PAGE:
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Turn a light on, go meat-free
AUSTRALIANS are being urged to turn off their lights for an hour on March 29 in order to save energy and draw attention to the fact that, for the future health of our planet, we need to reduce our energy consumption. But is there something just as simple that we could do that would be far more effective?
According to a study conducted last year by the National Institute of Livestock and Grassland Science in Japan, producing 1kg of beef uses enough energy to light a 100-watt bulb for nearly 20 days. Consequently, wouldn't it be far more effective for Australians to be urged to go meat-free on the 29th?
Since the Earth Hour campaign is ultimately aimed at saving the planet from environmental destruction, a meat-free day would make sense in other ways too. It would save water. According to the CSIRO, it requires 50,000 to 100,000 litres of water to produce one kilogram of beef, compared with 1550 litres to produce a kilogram of rice.
But the livestock industry doesn't simply waste water, it is also one of the biggest polluters of water. This pollution comes from animal waste, antibiotics, hormones, chemicals from tanneries and fertilisers and pesticides used to spray feed crops. As if squandering energy and wasting and polluting our precious water isn't bad enough, there are still more harmful environmental effects of meat production.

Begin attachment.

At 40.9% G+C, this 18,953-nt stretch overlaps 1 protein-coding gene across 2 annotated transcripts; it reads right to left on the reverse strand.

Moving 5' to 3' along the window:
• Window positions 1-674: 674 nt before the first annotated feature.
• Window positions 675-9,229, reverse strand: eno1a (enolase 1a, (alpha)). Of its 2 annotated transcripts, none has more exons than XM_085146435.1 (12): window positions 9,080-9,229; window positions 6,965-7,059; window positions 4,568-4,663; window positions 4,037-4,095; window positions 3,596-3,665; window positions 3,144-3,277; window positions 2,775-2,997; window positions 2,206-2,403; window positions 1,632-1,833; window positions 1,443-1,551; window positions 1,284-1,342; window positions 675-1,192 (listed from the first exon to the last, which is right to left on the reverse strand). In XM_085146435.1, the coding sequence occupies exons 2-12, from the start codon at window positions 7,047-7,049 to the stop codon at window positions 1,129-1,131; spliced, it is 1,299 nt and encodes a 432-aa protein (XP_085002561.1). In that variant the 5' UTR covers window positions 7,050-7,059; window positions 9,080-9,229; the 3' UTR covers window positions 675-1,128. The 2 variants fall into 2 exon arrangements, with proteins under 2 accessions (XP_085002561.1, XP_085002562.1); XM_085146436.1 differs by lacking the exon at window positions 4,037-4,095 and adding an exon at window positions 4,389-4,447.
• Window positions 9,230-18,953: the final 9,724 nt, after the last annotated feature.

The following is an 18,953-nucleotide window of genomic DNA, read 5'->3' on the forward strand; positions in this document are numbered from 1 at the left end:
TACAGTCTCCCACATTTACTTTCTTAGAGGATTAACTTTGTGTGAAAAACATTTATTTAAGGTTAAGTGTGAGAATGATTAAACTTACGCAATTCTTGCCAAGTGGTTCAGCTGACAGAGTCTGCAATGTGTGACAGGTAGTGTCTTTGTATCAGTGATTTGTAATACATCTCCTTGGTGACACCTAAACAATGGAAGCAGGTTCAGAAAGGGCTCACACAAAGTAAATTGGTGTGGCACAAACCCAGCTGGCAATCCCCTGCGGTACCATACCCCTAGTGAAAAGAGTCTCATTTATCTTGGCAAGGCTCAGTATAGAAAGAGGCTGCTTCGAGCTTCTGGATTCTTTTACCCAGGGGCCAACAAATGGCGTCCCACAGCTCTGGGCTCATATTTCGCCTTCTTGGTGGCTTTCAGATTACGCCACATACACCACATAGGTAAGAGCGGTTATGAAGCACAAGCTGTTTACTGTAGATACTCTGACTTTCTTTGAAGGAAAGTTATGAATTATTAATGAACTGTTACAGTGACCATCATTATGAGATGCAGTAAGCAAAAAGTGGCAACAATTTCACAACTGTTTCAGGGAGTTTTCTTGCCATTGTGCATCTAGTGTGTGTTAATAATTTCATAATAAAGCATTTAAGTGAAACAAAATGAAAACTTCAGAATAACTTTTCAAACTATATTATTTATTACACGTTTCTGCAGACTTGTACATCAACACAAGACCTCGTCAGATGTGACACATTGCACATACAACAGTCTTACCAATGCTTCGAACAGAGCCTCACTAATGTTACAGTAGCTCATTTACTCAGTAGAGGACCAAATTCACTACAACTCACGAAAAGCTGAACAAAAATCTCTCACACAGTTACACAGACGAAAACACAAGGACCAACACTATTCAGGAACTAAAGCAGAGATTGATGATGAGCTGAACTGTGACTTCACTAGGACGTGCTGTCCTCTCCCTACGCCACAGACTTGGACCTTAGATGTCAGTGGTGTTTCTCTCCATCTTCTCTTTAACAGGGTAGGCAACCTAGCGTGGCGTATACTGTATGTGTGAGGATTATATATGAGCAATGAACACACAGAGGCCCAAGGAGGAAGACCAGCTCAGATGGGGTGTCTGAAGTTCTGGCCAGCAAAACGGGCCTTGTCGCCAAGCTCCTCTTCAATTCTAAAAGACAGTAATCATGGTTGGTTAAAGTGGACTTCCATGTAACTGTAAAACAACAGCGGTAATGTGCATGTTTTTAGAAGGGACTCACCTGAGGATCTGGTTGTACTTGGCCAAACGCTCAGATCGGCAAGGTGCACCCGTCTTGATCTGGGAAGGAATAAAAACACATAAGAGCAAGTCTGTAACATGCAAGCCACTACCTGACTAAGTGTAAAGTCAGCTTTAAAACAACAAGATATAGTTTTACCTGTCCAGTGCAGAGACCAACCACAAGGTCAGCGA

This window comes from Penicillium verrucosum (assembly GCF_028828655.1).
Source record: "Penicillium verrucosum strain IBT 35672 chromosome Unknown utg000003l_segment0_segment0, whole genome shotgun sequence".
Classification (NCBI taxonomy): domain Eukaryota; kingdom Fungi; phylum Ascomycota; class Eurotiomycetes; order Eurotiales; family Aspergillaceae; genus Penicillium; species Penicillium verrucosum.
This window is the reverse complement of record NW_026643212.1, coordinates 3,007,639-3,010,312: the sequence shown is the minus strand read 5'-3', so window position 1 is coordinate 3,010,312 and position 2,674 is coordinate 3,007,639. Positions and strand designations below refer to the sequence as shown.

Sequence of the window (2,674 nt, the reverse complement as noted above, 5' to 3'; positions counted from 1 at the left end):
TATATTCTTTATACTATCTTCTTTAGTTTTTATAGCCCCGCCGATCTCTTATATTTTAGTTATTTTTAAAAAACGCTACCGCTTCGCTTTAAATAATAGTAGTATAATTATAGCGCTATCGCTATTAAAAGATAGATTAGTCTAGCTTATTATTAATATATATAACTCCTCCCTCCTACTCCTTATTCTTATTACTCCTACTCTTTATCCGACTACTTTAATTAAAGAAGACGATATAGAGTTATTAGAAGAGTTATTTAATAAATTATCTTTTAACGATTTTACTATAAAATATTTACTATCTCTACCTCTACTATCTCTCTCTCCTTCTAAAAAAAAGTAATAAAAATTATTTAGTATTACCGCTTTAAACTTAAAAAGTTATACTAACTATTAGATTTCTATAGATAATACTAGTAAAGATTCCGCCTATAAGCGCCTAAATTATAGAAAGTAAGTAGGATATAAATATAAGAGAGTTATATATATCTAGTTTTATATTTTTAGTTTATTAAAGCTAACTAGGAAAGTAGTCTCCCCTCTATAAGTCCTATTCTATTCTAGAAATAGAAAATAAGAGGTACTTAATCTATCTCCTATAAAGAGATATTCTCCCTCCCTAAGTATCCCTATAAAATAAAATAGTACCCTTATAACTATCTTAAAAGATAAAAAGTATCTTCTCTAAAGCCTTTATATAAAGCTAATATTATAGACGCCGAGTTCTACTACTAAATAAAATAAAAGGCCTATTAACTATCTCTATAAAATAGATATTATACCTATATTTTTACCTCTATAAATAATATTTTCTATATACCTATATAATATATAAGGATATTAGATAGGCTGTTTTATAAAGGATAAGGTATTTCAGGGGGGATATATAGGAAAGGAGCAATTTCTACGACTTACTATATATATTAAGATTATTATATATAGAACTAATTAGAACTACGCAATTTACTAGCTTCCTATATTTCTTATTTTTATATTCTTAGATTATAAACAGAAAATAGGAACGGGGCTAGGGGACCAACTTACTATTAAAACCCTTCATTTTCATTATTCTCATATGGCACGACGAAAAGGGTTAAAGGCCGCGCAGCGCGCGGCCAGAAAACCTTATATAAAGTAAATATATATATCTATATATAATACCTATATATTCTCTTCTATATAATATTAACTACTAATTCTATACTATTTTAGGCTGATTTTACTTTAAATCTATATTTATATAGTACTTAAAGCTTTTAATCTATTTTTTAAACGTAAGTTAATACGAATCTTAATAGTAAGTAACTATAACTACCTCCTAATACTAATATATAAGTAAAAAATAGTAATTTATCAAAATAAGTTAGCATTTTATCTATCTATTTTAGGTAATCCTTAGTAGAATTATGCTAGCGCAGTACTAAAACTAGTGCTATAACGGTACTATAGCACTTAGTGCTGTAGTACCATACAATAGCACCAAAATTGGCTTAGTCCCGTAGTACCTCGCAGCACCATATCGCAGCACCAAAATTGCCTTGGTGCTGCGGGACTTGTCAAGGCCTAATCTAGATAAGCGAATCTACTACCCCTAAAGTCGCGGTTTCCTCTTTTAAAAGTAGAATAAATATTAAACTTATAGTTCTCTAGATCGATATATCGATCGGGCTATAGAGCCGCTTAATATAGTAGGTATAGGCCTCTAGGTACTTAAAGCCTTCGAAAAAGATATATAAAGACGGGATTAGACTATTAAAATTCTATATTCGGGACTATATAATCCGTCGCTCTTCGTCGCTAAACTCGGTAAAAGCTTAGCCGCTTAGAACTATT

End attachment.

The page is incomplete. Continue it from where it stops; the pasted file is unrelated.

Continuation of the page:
According to the United Nations Food and Agriculture Organisation, the livestock industry is one of the main contributors to all of Earth's most pressing environmental problems including global warming, land degradation, air pollution, acid rain and destruction of rain forests.
Getting back to turning off the lights, could this have any negative impact? What about security? In Canberra, many large government agencies and national institutions such as the High Court of Australia and the National Gallery will have their lights extinguished at 8pm for one hour. In Sydney, Parliament House and Kirribili House are among those that will be darkened. Will additional security be required to protect these buildings from attempted break-ins?
A meat-free day, on the other hand, would have no negative impact. Energy would be saved and the individuals participating would consume less artery-clogging saturated animal fats and more health promoting vitamins from plant foods. Less meat equates to less animal suffering _ so a positive outcome for the animals too.
If a meat-free day was announced, restaurant owners could be encouraged to serve vegetarian cuisine and diners would have the opportunity to discover new and delicious vegetarian dishes from around the globe. Surely a win-win situation all round.
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